General Motors and Volkswagen are both betting big on electric vehicles and looking to skip the hybrid and plug-in hybrid vehicle stage – a decision that they believe will save them money and give them a jumpstart on the technology that will one day power the world.
Ford and Toyota, meanwhile, are investing in both hybrids and pure electric vehicles, which they believe will give customers more choice and put more green vehicles on our roads in less time.
The Detroit News recently spoke to representatives from both GM and Ford to have them elaborate on the hybrid vs. EV topic – which surfaced after a report was published last week detailing GM’s and VW’s commitment to pure EVs.
Doug Parks, GM’s vice president for electric vehicle development, said the automaker has already attempted to make a plug-in hybrid with the Chevrolet Volt, which struggled to sell, and thinks EVs are simply a superior solution.
“We’ve been on this path for a while,” he told The Detroit News. “We’ve done a lot of hybrids, but we think that EVs are the real answer. We think they’re the long-term answer.”
Parks also said that while there is a small risk in having no hybrid offerings going forward, there’s a bigger risk in not being a leader in technology that it believes will be widespread.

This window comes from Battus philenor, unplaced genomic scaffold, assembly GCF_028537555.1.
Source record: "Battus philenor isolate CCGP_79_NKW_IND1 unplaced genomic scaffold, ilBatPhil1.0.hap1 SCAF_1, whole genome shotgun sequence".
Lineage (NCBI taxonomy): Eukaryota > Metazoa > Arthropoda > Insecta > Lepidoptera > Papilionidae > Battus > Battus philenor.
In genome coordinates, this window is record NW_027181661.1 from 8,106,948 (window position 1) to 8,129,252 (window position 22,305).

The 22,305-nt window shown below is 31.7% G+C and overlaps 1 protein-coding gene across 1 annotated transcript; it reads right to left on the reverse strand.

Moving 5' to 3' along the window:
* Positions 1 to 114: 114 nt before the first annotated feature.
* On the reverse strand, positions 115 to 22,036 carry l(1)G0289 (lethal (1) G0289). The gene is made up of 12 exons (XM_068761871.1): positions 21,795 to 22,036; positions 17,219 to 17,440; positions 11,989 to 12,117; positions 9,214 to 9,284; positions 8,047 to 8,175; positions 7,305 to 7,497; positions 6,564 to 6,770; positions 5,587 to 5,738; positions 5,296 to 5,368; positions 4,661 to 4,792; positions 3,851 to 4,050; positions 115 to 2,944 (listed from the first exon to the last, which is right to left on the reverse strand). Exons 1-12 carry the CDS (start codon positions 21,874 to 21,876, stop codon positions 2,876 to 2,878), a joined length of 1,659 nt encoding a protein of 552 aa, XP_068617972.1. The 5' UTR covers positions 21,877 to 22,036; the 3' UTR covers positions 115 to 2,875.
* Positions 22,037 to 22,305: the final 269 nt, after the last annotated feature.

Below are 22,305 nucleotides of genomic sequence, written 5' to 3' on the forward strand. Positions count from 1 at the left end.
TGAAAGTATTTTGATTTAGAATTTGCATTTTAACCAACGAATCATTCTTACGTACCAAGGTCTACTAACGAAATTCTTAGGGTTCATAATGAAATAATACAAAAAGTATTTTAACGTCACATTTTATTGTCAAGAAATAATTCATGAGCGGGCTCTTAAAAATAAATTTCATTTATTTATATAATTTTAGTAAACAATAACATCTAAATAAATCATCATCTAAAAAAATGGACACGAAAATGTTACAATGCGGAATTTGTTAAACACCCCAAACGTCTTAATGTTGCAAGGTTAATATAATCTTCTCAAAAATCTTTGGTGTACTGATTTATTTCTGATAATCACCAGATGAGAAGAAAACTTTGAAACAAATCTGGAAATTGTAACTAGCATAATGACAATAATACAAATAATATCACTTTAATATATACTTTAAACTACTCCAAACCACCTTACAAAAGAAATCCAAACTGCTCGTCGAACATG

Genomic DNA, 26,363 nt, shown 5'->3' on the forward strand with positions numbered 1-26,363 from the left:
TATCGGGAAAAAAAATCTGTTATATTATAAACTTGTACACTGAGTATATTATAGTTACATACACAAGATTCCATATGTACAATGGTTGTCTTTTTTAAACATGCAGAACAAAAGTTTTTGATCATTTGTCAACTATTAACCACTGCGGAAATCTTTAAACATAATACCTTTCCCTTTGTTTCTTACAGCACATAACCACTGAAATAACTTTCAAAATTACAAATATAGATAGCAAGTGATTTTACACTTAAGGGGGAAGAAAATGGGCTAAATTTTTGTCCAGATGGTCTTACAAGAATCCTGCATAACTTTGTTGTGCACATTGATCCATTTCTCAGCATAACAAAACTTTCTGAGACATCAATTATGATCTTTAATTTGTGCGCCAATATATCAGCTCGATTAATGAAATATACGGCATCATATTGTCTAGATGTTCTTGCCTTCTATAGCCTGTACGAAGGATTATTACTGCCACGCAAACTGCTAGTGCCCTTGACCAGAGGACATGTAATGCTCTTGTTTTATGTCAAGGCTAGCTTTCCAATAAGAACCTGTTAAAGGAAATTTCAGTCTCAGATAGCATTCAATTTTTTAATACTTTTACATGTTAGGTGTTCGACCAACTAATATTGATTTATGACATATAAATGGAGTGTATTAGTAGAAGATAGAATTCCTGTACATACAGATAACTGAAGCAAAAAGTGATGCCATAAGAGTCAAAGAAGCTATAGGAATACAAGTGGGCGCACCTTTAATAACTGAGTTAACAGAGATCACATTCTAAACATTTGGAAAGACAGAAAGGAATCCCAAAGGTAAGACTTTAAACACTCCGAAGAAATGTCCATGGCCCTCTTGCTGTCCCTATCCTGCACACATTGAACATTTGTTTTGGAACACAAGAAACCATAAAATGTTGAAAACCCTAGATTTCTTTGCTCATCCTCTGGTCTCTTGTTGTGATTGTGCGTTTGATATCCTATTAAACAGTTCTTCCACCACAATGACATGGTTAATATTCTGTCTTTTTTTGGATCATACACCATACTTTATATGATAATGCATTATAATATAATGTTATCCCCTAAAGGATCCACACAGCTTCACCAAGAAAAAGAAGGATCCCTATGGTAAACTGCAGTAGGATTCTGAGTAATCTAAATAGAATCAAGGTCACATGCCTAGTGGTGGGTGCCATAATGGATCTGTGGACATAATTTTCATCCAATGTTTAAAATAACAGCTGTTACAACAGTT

“We believe we’re really on the verge of an inflection point here,” Parks said. “Is there a risk? The bigger risk for us is not being a leader in this future EV space. It’d be more risky to take a backseat position in the future.”
Parks also told The Detroit News that GM knows the switch to EV will not be instant – it just wants to be ready for the transition as it happens.
“It’s not going to change overnight,” he added. “What we do know is there’s a transition happening, and we believe the EV is the better play.”
Ford told The Detroit News that while it is “as concerned as anybody about climate change,” they know that not all customers are in the same regulatory environment, so offering hybrids will allow more people to have the option of a greener, hybrid vehicle – even if an EV isn’t viable.
“We try to let the customers make the choice of what is best for them,” said Ford’s global director of electrification, Ted Cannis.
Source: The Detroit News